Additionally, as solar programs increase, there are fewer customers to pay the cost associated with maintaining the distribution and transmission system, which is still required to be ready willing and able to serve the customer when the sun is not shining. Solar customers also fail to pay their fair share of social costs embedded in distribution rates, causing a massive shift in who pays for programs that serve low-income customers.

Here are some important points from the Task Force report that should serve as a roadmap for any net metering legislation:

  • Reducing the cost of solar programs and electricity should be the priority: Massachusetts ratepayers are not only spending an enormous amount of money for solar power, we are spending at rates double that of any other state, including some nearby. Bring unsustainable costs in line with other state programs.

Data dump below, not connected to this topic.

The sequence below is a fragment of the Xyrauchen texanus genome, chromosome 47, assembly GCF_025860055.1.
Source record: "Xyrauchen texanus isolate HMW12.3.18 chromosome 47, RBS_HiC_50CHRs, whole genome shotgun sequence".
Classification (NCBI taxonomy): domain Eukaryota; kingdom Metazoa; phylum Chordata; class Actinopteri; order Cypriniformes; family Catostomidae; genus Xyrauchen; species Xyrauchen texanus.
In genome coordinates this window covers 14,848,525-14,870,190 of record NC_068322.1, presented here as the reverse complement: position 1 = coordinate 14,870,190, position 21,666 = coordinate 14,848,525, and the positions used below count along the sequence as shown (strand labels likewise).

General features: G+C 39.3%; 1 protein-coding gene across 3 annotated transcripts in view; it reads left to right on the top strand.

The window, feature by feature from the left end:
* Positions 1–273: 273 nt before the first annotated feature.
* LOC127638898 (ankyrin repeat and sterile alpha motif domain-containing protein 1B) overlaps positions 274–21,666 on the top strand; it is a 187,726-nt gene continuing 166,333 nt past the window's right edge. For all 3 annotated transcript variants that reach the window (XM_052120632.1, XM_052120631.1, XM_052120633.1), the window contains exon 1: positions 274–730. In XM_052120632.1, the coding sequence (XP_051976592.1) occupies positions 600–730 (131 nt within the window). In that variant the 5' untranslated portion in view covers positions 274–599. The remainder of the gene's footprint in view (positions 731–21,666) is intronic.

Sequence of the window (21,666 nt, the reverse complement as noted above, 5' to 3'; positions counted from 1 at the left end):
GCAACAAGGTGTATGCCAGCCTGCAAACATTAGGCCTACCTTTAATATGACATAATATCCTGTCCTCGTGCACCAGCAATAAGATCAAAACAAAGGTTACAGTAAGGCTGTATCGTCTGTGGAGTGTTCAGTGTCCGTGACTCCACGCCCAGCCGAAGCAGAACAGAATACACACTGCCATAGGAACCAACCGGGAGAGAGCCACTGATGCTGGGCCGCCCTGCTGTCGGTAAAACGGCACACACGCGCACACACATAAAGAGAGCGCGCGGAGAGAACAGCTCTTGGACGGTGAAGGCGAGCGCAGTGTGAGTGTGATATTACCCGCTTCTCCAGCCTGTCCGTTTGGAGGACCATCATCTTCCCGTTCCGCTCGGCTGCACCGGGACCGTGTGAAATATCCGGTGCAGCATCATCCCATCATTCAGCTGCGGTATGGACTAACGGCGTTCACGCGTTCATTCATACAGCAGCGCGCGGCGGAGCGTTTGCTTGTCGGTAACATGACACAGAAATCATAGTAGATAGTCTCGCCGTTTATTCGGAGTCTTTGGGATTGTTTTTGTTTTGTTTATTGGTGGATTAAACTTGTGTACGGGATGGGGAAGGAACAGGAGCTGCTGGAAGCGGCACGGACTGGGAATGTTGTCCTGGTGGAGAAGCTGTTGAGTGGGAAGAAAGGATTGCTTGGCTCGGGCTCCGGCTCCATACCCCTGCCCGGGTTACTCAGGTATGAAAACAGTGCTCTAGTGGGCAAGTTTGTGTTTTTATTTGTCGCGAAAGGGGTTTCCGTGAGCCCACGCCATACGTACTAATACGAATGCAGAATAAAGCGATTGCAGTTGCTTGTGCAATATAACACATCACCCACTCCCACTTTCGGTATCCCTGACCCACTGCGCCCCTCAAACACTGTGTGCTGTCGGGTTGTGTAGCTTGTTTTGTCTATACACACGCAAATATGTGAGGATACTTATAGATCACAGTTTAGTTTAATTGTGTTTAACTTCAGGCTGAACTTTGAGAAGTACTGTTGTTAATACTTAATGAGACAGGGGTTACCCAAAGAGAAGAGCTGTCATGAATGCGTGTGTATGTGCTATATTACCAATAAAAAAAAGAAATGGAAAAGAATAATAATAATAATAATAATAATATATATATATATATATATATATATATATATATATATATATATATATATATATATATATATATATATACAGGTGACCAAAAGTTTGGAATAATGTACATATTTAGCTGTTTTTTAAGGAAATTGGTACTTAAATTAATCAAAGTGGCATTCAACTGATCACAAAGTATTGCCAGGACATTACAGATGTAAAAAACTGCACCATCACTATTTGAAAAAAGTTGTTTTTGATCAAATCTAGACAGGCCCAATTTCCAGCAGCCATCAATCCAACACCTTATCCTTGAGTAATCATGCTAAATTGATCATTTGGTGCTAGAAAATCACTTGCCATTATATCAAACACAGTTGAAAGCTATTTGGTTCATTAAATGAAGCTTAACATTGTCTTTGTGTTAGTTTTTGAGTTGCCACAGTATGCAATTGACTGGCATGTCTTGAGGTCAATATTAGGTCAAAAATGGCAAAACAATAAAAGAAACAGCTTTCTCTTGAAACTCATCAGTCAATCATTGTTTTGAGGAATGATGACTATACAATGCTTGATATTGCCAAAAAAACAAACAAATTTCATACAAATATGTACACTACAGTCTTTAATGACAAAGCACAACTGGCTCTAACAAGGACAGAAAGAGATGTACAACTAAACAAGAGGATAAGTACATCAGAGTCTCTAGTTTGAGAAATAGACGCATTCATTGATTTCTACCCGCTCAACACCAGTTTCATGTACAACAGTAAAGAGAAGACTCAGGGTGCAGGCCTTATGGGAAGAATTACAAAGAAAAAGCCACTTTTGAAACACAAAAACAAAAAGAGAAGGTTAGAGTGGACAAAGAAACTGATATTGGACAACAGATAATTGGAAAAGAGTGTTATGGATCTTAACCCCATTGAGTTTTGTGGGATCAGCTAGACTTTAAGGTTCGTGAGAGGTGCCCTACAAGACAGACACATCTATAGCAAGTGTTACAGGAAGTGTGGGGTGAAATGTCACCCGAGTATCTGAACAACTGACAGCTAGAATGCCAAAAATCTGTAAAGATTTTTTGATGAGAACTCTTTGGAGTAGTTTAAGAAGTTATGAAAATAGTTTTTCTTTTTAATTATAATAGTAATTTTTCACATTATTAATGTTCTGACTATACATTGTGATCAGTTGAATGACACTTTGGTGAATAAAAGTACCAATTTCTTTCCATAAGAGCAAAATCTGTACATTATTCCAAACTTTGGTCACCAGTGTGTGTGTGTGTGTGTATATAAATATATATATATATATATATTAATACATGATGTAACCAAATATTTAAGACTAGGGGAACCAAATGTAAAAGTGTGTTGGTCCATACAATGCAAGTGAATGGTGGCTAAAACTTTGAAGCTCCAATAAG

• Competition in solar procurement will drive down costs: The current method of purchasing solar does not rely on the competitive market, which drives costs lower and allows ratepayers to take advantage of the declining costs of solar installations. For example, recent land-based wind contracts that were procured competitively under Section 83 of the Green Communities Act have lowered the cost of energy because competition reduced the cost of these projects to below wholesale electric rates. The same can be done in the solar market.